By any account, the government's austerity strategy is utilitarian. It justifies its approach by the presumed potential ends. It's objective is to cut the deficit, but it has also adopted another objective which is specifically targeted. It seeks to drive people off benefits and 'back to work'.  The two together are toxic to the poorest in society. Those least able to cope are the most affected by the cuts in benefits and the loss of services. It is the coupling of these two strategic aims that make their policies ethically questionable. For, by combining the two, slashing the value of benefits to make budget savings while also changing the benefits system, the highest burden falls on a specific group, those dependent on benefits. For the greater good of the majority, a minority group, those on benefits, are being sacrificed; sacrificed on the altar of austerity. And they are being sacrificed in part so that others may be spared. Utilitarian ethics considers the ba

Mr Duncan-Smith offers a disingenuous and divisive comparison

Some time ago, actually it was a long time ago when I was in my early teens, someone close to me bought a table. It was an early flat pack variety. It came with a top and four legs. He followed the instructions to the letter screwing the legs into the top. But when he had completed it the table wobbled. One leg he explained was shorter than the other three; so he sawed a bit from each of the other legs. The table wobbled. One leg, he explained, was longer than the other three. So, he sawed a bit off. The table wobbled. He went on cutting the legs, but the table continued to wobble. Cut, cut, cut! By this time he had convinced himself there was no alternative to it.  He ended up with a very low table indeed, supported by four very stumpy legs and a bit of cardboard placed under one of them to stop it wobbling on the uneven floor.  Mr Duncan-Smith argues that we need a 1% cap on benefits to be 'fair to average earners'. Average  earners have seen their incomes rise by less tha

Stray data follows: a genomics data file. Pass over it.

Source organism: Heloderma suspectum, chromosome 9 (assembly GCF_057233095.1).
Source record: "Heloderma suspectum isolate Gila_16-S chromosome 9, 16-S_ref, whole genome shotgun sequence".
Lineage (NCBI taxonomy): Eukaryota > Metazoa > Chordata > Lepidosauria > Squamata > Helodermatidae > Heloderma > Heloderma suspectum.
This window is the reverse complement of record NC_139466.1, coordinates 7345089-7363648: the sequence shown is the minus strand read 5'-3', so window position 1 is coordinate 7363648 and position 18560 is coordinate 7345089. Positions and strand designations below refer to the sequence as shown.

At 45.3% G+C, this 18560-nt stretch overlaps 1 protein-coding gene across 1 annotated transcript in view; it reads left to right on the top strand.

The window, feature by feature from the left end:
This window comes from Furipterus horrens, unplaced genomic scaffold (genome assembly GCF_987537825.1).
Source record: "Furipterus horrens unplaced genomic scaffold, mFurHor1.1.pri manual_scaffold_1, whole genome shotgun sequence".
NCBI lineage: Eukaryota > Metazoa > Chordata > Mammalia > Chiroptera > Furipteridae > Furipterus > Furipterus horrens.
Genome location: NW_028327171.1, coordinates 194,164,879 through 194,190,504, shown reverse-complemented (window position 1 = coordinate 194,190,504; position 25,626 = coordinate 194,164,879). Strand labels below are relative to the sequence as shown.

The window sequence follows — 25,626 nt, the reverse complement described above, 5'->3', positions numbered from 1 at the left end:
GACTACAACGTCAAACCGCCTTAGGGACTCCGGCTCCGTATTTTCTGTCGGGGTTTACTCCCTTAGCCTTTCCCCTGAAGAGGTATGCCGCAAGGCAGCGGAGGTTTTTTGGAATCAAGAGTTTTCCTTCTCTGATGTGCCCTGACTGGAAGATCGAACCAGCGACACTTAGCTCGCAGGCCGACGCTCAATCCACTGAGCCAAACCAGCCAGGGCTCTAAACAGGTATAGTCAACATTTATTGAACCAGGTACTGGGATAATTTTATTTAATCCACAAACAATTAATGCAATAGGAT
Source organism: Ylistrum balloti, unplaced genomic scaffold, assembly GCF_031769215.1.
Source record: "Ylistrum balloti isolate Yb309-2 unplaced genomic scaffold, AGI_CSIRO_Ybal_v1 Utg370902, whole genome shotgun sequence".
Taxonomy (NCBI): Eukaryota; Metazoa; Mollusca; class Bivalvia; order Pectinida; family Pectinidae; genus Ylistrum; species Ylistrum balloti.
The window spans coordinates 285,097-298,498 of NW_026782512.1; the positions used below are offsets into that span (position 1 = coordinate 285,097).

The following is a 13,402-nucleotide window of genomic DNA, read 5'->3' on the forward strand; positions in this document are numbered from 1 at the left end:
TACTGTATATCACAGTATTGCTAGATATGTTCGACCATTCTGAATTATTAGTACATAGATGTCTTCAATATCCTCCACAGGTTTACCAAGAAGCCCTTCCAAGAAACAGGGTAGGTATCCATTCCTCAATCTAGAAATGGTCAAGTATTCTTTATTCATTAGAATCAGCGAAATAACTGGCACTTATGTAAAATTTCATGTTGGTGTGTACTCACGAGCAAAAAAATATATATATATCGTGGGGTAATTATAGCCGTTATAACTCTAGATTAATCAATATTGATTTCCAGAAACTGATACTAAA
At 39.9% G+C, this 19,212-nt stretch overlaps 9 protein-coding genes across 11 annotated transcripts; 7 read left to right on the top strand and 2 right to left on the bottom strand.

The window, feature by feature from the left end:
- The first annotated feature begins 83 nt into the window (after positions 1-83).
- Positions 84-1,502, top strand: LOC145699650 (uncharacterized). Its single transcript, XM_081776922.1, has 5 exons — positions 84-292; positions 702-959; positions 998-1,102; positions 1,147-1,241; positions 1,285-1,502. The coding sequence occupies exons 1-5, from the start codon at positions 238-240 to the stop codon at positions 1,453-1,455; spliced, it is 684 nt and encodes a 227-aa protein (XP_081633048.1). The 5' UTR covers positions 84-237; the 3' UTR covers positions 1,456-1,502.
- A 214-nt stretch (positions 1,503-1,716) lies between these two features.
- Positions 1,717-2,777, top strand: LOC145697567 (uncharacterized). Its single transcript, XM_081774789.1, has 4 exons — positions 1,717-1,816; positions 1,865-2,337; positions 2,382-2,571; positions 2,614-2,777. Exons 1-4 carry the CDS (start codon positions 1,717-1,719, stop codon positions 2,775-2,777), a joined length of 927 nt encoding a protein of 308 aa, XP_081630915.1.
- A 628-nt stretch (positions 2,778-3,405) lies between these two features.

His way or none? Why I can't vote for Jeremy

There is an assumption that all would be well with the Labour Party if people hadn't expressed their genuine concern with what they consider the inadequacies of Jeremy Corbyn's leadership. If only, it is said, the Parliamentary Labour Party and his Shadow Cabinet had supported him, instead of undermining him, all would have been fine. If they had been quiet and towed the line, then the party would not have been in the mess it is in. So, should they have stayed silent, or speak of their concerns? There comes a point when the cost of staying silent outweighs the cost of speaking out. This is a judgment. Many call it a coup by the PLP. They paint a picture of a right-wing PLP out of touch with the membership.  This is the narrative of the Corbyn camp. But Jeremy Corbyn, over the decades he has been in politics, showed the way.  It was Jeremy Corbyn who opposed almost all Labour leaders and rarely held back from speaking out, or voting time and again against the party line. As